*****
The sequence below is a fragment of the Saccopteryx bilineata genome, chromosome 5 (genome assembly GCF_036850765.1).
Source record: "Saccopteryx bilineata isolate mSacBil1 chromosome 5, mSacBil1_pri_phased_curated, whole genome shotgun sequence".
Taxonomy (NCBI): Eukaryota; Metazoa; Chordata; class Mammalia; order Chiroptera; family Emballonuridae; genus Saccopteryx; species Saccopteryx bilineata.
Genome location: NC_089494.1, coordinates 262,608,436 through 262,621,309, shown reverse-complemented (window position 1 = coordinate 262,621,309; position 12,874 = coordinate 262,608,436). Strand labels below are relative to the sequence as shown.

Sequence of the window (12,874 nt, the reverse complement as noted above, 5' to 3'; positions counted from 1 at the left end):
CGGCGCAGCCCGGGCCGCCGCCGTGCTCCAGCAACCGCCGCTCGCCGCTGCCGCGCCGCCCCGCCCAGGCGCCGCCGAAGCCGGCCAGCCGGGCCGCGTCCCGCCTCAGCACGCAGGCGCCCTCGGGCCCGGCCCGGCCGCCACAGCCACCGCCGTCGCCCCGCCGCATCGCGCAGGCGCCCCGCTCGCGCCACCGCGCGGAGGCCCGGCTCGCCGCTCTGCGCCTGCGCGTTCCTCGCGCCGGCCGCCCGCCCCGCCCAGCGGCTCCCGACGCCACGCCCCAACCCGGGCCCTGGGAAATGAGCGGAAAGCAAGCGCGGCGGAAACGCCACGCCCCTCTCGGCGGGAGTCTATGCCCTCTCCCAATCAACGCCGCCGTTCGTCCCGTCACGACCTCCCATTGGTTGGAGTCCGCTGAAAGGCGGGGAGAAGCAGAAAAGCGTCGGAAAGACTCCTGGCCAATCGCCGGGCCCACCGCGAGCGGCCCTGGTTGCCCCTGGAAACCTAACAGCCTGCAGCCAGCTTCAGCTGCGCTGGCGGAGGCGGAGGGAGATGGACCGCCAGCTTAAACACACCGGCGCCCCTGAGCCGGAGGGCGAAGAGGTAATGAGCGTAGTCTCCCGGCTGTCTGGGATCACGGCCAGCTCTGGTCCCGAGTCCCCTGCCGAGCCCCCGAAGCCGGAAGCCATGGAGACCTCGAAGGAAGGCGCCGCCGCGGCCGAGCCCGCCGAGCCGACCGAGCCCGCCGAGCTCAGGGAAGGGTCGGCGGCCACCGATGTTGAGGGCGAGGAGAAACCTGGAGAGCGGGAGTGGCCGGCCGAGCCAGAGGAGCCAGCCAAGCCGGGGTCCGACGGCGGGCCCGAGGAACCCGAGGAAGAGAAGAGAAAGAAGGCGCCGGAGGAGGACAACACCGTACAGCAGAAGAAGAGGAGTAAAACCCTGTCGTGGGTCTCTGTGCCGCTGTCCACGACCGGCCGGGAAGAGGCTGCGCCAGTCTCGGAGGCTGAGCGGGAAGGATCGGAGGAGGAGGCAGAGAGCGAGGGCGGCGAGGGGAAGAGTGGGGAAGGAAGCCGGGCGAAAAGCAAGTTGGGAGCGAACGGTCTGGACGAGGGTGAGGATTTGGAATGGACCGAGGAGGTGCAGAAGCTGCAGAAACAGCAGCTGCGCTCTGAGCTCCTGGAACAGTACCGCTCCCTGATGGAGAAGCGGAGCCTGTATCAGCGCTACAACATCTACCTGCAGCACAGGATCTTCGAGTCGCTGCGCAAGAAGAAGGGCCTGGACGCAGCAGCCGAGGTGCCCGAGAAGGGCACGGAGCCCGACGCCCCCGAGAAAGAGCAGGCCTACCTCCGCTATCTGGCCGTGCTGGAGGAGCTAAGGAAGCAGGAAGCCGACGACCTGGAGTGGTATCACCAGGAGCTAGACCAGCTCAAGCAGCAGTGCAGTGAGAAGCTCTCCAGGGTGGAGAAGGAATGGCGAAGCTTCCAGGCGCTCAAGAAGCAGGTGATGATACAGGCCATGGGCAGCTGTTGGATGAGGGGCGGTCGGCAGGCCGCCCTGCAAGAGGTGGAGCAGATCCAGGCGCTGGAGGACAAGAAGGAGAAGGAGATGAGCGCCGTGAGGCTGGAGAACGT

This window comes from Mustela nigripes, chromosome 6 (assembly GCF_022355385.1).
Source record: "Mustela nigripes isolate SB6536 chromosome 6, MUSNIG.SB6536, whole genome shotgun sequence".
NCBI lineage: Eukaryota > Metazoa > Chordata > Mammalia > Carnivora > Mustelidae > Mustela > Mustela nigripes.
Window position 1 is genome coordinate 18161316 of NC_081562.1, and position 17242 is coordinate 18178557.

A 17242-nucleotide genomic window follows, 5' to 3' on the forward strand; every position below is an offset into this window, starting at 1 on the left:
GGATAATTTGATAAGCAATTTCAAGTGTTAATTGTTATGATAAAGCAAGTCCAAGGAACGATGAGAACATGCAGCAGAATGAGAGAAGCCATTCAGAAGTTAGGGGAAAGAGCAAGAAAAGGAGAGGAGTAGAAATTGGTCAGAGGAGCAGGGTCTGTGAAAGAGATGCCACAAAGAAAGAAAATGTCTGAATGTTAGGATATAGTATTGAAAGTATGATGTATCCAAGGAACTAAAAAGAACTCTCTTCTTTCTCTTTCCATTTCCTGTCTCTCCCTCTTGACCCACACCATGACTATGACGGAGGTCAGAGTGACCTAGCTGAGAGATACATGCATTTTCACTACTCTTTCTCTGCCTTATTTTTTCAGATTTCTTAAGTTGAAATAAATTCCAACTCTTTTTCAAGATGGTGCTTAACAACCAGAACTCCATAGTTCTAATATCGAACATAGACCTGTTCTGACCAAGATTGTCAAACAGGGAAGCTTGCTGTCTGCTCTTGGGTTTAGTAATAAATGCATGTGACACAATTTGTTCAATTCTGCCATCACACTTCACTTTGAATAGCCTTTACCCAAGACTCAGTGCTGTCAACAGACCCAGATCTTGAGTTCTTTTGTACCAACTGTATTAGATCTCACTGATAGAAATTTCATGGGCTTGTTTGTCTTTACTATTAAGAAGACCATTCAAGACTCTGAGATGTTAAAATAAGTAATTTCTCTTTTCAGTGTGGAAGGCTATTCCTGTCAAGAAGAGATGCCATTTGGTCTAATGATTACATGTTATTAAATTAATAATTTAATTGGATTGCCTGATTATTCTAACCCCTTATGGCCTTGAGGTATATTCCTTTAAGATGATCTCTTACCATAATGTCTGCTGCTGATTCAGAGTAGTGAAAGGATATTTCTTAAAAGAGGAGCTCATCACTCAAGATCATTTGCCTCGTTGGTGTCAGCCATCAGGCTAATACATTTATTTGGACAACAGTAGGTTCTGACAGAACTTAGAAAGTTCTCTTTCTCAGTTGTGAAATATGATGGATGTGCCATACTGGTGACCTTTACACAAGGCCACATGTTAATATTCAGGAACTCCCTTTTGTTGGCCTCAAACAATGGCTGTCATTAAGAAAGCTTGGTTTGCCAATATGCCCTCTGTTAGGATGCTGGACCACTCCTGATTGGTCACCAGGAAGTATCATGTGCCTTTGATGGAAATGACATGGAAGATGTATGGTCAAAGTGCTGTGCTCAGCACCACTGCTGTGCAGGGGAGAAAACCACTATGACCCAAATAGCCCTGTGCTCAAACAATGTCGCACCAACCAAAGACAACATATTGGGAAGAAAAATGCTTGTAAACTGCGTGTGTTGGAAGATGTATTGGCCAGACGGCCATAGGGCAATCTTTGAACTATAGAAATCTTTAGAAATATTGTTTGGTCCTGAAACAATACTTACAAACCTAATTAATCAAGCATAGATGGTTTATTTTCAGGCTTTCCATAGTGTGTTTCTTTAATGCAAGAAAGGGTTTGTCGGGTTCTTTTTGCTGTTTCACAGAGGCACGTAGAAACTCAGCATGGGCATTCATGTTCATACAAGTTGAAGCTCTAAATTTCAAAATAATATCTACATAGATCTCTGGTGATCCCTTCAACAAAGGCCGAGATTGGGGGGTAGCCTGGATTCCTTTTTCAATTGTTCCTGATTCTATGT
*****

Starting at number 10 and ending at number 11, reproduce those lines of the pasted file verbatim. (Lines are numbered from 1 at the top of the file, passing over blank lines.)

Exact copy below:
Window position 1 is genome coordinate 18161316 of NC_081562.1, and position 17242 is coordinate 18178557.

A 17242-nucleotide genomic window follows, 5' to 3' on the forward strand; every position below is an offset into this window, starting at 1 on the left: